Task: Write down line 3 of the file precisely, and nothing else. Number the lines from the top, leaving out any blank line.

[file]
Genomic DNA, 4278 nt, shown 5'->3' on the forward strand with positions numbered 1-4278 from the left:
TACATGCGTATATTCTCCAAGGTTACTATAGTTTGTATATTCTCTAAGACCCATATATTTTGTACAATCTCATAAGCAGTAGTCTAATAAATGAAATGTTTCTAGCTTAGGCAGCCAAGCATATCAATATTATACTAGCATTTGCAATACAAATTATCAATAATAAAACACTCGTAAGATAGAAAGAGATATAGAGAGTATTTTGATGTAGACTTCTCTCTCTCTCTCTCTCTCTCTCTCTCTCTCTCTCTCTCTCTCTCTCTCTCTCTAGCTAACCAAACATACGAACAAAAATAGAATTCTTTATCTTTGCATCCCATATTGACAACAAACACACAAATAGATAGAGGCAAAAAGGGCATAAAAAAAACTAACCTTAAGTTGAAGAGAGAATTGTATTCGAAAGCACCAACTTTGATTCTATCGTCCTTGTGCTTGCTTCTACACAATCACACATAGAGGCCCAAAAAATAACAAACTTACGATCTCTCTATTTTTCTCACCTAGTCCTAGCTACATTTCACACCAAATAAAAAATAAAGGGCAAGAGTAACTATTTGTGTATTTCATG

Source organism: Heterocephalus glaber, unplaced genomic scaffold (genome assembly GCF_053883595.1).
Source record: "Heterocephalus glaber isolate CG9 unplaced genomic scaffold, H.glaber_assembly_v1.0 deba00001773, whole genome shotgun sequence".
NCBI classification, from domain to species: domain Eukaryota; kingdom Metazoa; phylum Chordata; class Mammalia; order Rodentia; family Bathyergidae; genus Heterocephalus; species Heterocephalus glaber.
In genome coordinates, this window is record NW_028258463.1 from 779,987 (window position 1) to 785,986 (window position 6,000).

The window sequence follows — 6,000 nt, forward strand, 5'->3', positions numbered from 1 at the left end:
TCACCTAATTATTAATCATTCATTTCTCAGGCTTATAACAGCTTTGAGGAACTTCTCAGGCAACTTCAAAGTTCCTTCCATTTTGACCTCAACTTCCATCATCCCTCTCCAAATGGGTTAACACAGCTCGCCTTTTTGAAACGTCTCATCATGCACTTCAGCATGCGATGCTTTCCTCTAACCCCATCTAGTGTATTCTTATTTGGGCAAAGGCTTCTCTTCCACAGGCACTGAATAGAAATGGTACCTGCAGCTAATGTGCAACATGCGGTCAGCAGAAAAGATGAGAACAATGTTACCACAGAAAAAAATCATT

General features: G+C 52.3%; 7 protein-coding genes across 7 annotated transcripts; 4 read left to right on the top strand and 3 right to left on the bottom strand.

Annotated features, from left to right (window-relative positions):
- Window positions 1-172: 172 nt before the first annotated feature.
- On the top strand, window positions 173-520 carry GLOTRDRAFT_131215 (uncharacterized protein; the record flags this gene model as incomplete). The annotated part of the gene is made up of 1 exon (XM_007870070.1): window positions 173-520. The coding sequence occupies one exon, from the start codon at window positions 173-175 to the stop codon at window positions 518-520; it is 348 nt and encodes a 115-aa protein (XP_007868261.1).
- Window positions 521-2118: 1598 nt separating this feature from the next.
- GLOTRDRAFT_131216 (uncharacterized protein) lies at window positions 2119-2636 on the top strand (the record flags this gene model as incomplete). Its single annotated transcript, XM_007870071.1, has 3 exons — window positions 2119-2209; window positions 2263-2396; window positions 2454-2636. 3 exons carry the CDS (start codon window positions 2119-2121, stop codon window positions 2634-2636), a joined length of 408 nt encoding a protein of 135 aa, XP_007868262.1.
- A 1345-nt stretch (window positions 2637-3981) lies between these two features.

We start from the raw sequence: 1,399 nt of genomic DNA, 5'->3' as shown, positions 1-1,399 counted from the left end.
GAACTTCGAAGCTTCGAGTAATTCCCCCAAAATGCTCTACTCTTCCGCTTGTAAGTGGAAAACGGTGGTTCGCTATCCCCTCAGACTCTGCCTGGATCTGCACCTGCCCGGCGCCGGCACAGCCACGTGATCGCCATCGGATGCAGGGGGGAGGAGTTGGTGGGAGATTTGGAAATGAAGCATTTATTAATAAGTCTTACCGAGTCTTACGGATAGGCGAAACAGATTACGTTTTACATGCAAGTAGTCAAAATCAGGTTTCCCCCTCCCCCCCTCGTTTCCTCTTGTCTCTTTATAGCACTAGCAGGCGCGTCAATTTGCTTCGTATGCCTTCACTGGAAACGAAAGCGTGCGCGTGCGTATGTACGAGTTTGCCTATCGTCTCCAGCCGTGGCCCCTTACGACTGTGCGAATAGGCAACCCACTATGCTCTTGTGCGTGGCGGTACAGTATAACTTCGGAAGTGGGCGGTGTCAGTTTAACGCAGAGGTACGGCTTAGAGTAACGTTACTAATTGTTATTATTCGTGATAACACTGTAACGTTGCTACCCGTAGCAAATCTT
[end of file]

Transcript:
Source organism: Heterocephalus glaber, unplaced genomic scaffold (genome assembly GCF_053883595.1).